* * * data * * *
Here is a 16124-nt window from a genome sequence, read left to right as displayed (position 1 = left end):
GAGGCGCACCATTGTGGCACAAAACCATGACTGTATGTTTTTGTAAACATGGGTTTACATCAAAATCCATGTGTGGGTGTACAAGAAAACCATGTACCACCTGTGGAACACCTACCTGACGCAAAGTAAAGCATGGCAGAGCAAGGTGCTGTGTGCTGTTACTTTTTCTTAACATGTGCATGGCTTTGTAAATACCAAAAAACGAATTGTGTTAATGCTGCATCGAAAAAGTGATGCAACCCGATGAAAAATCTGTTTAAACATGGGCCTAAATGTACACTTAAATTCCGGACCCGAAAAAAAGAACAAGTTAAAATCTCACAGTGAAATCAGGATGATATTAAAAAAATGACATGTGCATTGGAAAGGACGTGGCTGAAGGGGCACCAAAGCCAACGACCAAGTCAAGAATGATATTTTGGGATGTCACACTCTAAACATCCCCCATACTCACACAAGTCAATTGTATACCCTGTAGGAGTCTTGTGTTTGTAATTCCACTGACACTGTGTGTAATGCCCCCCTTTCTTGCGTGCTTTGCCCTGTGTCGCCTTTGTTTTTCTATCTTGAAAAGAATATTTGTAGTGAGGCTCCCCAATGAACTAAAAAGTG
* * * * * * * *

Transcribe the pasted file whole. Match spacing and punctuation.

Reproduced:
Here is a 16124-nt window from a genome sequence, read left to right as displayed (position 1 = left end):
GAGGCGCACCATTGTGGCACAAAACCATGACTGTATGTTTTTGTAAACATGGGTTTACATCAAAATCCATGTGTGGGTGTACAAGAAAACCATGTACCACCTGTGGAACACCTACCTGACGCAAAGTAAAGCATGGCAGAGCAAGGTGCTGTGTGCTGTTACTTTTTCTTAACATGTGCATGGCTTTGTAAATACCAAAAAACGAATTGTGTTAATGCTGCATCGAAAAAGTGATGCAACCCGATGAAAAATCTGTTTAAACATGGGCCTAAATGTACACTTAAATTCCGGACCCGAAAAAAAGAACAAGTTAAAATCTCACAGTGAAATCAGGATGATATTAAAAAAATGACATGTGCATTGGAAAGGACGTGGCTGAAGGGGCACCAAAGCCAACGACCAAGTCAAGAATGATATTTTGGGATGTCACACTCTAAACATCCCCCATACTCACACAAGTCAATTGTATACCCTGTAGGAGTCTTGTGTTTGTAATTCCACTGACACTGTGTGTAATGCCCCCCTTTCTTGCGTGCTTTGCCCTGTGTCGCCTTTGTTTTTCTATCTTGAAAAGAATATTTGTAGTGAGGCTCCCCAATGAACTAAAAAGTG